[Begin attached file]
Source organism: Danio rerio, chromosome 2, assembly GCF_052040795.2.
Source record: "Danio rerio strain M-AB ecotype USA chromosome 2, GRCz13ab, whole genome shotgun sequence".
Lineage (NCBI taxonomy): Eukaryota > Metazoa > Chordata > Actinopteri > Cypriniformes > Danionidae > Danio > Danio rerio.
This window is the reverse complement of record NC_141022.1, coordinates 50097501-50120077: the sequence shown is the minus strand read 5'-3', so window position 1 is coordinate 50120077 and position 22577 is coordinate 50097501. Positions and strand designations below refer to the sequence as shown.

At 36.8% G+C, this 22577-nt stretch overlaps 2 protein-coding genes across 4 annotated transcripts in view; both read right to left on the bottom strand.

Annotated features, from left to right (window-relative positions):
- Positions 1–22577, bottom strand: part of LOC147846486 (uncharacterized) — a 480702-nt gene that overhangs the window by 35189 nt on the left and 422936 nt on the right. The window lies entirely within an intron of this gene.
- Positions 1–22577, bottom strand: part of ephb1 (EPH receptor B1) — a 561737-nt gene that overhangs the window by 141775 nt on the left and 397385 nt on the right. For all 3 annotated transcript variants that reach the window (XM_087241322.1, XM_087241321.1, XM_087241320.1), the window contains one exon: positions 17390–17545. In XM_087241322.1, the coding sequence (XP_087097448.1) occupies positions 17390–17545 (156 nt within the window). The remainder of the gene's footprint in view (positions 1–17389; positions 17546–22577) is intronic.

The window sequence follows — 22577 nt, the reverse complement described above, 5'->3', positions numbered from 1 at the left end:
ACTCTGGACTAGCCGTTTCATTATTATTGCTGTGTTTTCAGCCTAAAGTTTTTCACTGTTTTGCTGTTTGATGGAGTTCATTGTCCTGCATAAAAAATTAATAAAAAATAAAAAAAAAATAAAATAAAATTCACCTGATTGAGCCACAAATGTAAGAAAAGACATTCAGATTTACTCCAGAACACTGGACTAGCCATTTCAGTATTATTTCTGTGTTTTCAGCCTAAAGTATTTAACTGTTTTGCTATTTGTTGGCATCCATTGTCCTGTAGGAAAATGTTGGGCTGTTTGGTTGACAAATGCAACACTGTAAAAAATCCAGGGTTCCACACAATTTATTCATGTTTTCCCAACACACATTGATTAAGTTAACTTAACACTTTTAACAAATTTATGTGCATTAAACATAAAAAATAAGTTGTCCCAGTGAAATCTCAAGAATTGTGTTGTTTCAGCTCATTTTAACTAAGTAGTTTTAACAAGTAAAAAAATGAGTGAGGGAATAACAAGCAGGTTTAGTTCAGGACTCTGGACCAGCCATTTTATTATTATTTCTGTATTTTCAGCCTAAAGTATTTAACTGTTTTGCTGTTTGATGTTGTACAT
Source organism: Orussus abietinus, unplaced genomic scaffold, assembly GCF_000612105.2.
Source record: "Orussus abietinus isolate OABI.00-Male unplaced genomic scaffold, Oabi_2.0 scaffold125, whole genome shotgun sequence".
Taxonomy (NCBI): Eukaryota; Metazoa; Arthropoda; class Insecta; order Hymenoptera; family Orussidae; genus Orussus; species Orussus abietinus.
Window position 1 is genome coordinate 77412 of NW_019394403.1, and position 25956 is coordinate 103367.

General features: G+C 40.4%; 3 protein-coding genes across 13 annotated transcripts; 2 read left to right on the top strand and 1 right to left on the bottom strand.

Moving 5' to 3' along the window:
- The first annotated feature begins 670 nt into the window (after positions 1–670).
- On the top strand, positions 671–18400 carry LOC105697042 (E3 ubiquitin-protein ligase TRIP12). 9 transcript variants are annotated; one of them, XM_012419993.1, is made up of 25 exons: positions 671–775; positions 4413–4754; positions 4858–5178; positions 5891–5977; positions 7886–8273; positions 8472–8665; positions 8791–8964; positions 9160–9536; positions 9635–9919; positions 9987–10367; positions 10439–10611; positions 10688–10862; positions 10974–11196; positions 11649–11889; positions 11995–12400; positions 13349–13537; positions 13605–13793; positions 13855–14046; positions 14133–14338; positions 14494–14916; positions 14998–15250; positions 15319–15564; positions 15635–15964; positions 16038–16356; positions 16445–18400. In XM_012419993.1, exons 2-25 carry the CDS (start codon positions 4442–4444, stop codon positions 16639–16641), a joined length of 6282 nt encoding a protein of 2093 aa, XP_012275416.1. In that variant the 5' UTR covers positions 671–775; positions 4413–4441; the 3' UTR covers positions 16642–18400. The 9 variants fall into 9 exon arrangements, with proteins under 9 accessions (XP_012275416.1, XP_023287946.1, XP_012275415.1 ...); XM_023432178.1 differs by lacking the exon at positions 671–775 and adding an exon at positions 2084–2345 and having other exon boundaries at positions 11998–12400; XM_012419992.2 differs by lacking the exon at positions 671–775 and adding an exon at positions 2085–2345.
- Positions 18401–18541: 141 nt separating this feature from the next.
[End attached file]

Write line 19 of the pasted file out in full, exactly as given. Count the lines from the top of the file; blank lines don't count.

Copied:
- Positions 18401–18541: 141 nt separating this feature from the next.